PTE Written Summaries

The writing section of the PTE test is undoubtedly seen as the most difficult by the majority of students. Often students pass the other sections, but don’t quite make the grade when it comes to the writing. This is not just about writing ability but about knowing what is expected from you in your responses and learning effective strategies to approach the tasks. With that in mind, we have put together various guides looking at the different tasks in the writing section and giving you some fantastic methods for approaching them. This article will tell you everything you need to know about the summarize written text.

First, a quick reminder on the different areas of the writing test and the time is given to complete them.

1.     1 essay & 2 summaries  – 40 minutes
2.     1 essay & 3 summaries – 50 minutes
3.     2 essays & 2 summaries   – 60 minutes

PTE Summarize Written Text: The Basics
You are given a paragraph on a topic. After reading the paragraph, you must write a summary of the text using 5-75 words as one sentence. You will have 10 minutes for each task. The following instruction is given:

PTE Practice

Read the passage below and summarize it using one sentence. Type your response in the box at the bottom of the screen. You have 10 minutes to finish this task. Your response will be judged on the quality of your writing and on how well your response presents the key points in the passage.

The 6 Summarizing Steps
This part of the written section may seem like the easiest and students often rush it. However, it is just as important as the essays and as there are summaries to complete, it is essential that you get them right. If you can develop this skill, it is also a relatively easy way to pick up marks. Here are some strategies to help you become a successful summarizer!

1. 1 sentence means 1 sentence
This sounds so simple that you may think it doesn’t need spelling out. However, this mistake is often made so it is worth mentioning. If there is more than one full stop, you have used more than one sentence! This will lead to you getting NO marks for the task as you have not followed the instructions, so please don’t make this mistake. There are many ways to increase the length of a sentence which we will cover further in the other tips.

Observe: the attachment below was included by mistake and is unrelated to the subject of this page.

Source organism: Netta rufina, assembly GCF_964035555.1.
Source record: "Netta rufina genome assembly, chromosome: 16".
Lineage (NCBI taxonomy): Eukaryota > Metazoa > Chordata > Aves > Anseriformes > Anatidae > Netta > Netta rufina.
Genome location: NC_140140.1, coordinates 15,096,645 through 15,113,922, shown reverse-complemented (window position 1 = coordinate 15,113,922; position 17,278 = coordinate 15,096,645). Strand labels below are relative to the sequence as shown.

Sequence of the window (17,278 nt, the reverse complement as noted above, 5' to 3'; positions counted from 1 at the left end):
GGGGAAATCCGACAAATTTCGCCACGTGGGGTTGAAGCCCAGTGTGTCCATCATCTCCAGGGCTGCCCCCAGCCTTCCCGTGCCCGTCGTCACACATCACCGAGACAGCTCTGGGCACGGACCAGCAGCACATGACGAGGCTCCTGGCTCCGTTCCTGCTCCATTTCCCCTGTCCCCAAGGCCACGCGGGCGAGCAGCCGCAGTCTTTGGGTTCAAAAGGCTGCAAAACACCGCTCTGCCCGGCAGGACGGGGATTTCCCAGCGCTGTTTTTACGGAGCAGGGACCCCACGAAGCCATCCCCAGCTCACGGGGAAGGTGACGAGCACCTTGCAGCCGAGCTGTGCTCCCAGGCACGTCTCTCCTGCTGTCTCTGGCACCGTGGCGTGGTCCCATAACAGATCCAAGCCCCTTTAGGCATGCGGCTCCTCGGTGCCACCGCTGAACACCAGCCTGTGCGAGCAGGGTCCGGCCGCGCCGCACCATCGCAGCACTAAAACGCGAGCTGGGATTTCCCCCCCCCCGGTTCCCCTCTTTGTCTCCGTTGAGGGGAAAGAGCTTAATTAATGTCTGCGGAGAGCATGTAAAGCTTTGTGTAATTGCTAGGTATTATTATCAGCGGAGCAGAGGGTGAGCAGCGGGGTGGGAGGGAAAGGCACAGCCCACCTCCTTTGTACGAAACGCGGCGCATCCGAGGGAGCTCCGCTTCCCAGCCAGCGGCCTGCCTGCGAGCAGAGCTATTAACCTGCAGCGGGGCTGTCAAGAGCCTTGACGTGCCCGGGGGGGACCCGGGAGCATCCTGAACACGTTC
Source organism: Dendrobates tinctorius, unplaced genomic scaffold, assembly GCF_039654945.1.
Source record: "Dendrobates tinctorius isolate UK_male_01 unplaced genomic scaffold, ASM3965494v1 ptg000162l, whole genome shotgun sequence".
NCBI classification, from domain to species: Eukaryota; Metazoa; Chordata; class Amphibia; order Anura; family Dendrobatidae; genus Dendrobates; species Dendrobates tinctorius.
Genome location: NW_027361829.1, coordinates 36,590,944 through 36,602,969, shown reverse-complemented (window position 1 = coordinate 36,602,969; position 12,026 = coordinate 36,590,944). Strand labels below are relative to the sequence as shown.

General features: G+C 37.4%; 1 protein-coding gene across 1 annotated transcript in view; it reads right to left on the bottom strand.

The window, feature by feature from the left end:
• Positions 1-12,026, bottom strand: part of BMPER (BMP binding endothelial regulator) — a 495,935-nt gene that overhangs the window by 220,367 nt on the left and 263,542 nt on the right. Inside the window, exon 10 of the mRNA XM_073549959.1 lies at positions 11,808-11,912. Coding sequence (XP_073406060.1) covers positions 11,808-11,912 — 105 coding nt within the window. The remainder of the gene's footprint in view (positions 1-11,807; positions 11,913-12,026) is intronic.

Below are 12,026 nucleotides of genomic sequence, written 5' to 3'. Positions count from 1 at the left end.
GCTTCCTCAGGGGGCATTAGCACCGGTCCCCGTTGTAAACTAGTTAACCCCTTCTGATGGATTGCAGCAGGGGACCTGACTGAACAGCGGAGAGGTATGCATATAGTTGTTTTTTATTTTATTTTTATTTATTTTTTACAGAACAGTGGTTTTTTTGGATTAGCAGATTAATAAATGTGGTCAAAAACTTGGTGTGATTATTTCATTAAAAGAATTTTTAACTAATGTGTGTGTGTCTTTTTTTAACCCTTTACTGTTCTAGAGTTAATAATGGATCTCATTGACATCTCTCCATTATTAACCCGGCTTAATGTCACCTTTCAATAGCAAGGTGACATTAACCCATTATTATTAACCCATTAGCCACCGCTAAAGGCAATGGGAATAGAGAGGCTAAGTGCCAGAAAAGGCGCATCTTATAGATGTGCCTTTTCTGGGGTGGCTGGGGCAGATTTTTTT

2. Key points are key
As well as your written skills, your comprehension skills are also being tested here. It is simply impossible to write everything in the paragraph in a one-sentence summary. This is the point of a summary.

First, you need to make sure that you have an understanding of the paragraph as a whole.

Next, identify the most important information. A good way of thinking about this is to find the parts of the text which would not be necessary to get the point across and those that are essential.

Finally, you need to use your OWN words to put those key points into a sentence. This is where your vocabulary knowledge comes in as you will need to think of synonyms and clever ways of rephrasing.

3. Conjunctions come in handy
Once you get used to using a variety of conjunctions in your writing, they will come easily to you. It is a good idea to have a list of conjunctions that you frequently revise and use in your writing so that you have a mental word bank to rely on. This helps you to get past the difficulty of not being able to write in simple sentences, using elements of a compound sentence instead.

There are many conjunctions and you won’t be able to remember them all, so to begin with, choose some that you are comfortable using and commit them to memory. Here is a list of some conjunctions that you could use in your summaries but feel free to compile your own list.




4. Complex sentences don’t need to be complicated
Students sometimes get a bit mixed up when writing complex sentences by trying to include too many clauses and attempting more complicated sentences than they are comfortable with at their language level. Make sure that you only use a structure that you know makes sense when you read it back to yourself. Practice writing complex sentences, using a variety of opening and closing phrases until you feel that you have the hang of it.

5. Punctuation can be your friend
It makes sense that as you can only use one full stop in your sentence, you will need to include some other punctuation to break it up. This will mainly be in the form of commas to break up clauses but if you can include a correctly used colon, semi-colon, hyphen or brackets then great. However, it is very important only to use punctuation when you are confident that you are using it correctly. Basically, stick to what you know, and if that is just commas, that is better than getting the punctuation use wrong.

6. Practice makes perfect
If you try out all of the above tips for the first time in your exam, it is unlikely that you will succeed! Test them out using practice tests and samples.

We hope our 6 steps will help you along your way to becoming a successful summarizer! See which parts are more relevant to you and then make your own revised check-list as you work through practice materials so that you are fully prepared when it comes to the real thing.

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